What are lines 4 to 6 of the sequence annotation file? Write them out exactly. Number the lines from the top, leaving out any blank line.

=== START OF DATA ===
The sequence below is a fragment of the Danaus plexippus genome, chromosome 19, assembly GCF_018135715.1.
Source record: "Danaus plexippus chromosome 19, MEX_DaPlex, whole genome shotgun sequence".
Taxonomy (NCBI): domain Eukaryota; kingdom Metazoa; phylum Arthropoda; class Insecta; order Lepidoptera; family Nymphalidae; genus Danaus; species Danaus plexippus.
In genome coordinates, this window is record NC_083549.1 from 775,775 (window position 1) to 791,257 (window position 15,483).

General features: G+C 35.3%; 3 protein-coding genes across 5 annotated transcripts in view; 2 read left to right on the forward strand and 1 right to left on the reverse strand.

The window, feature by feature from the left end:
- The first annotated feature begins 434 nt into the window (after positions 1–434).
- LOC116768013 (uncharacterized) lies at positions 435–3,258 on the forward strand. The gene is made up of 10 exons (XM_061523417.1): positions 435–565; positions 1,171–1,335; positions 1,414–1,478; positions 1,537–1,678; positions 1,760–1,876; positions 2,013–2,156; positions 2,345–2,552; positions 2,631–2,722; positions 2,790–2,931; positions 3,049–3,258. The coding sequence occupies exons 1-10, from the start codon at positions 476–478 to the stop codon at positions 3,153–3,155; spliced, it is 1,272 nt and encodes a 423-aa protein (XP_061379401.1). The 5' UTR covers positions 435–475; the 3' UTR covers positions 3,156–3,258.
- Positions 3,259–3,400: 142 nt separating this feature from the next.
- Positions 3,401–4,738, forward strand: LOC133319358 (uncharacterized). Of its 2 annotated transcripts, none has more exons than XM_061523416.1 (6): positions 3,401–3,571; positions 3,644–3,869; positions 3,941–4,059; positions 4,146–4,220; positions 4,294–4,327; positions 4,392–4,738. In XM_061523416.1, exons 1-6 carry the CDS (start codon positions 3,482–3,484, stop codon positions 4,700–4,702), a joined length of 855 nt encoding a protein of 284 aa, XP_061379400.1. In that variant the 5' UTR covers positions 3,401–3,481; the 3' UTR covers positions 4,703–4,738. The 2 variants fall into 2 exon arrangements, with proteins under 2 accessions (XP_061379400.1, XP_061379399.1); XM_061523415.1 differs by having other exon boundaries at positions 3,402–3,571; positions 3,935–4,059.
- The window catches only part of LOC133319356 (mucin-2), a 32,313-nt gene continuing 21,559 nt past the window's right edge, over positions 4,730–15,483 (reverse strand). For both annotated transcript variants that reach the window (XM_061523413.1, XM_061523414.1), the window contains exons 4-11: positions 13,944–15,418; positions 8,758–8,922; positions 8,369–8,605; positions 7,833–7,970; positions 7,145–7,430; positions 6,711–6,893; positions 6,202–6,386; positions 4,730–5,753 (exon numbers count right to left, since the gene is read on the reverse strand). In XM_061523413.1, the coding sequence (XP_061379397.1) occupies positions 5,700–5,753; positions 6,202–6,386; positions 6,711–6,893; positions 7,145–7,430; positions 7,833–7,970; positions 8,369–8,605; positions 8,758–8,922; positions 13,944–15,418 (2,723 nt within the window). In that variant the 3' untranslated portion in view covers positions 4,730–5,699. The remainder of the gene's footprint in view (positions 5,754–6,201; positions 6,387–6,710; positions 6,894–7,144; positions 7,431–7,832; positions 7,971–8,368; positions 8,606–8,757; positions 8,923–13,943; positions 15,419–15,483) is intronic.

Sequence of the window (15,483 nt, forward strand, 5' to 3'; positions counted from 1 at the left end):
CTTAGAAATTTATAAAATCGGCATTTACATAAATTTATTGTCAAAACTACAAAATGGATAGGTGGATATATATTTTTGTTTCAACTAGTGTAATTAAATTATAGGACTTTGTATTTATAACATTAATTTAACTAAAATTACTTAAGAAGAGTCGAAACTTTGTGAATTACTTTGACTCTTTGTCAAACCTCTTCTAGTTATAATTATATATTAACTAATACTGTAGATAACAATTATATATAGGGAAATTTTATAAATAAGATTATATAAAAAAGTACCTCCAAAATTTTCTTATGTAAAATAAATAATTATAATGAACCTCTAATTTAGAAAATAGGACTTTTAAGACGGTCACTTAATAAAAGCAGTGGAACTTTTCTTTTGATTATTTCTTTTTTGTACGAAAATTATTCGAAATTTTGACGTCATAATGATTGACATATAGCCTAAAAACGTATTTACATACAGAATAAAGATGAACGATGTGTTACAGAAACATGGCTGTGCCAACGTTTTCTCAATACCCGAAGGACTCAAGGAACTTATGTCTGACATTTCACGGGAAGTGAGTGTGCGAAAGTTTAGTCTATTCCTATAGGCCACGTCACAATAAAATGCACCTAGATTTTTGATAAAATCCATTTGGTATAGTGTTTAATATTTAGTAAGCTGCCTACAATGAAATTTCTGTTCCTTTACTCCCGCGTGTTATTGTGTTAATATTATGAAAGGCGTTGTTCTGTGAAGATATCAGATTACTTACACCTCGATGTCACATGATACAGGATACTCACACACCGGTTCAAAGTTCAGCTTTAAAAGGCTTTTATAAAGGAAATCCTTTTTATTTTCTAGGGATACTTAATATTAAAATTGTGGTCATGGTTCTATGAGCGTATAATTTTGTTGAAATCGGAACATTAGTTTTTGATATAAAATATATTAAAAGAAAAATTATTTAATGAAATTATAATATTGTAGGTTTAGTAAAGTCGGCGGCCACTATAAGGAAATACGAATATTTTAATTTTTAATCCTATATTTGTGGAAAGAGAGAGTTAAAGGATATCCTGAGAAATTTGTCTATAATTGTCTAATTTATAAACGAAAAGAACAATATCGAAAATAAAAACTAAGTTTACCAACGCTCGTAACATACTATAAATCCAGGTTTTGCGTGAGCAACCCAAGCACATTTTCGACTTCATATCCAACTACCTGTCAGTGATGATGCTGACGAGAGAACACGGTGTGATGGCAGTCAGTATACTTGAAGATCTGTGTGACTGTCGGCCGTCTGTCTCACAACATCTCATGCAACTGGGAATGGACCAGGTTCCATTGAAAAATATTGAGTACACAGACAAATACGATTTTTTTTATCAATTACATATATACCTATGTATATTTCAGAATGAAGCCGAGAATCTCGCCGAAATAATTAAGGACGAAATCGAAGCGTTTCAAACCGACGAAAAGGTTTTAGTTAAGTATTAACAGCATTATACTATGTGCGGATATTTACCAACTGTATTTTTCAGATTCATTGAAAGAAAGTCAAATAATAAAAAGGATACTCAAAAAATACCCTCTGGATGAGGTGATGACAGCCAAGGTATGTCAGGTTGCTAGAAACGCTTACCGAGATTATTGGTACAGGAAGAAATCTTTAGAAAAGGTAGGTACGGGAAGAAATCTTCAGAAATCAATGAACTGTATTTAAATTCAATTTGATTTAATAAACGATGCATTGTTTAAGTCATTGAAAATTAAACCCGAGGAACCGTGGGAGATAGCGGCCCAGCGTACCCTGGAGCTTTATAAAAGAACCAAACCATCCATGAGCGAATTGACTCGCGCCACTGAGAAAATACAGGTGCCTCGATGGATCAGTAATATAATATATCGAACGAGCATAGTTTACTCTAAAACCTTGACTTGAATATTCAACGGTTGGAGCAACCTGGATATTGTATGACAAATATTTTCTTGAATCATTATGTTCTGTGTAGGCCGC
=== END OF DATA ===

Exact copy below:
In genome coordinates, this window is record NC_083549.1 from 775,775 (window position 1) to 791,257 (window position 15,483).

General features: G+C 35.3%; 3 protein-coding genes across 5 annotated transcripts in view; 2 read left to right on the forward strand and 1 right to left on the reverse strand.

The window, feature by feature from the left end: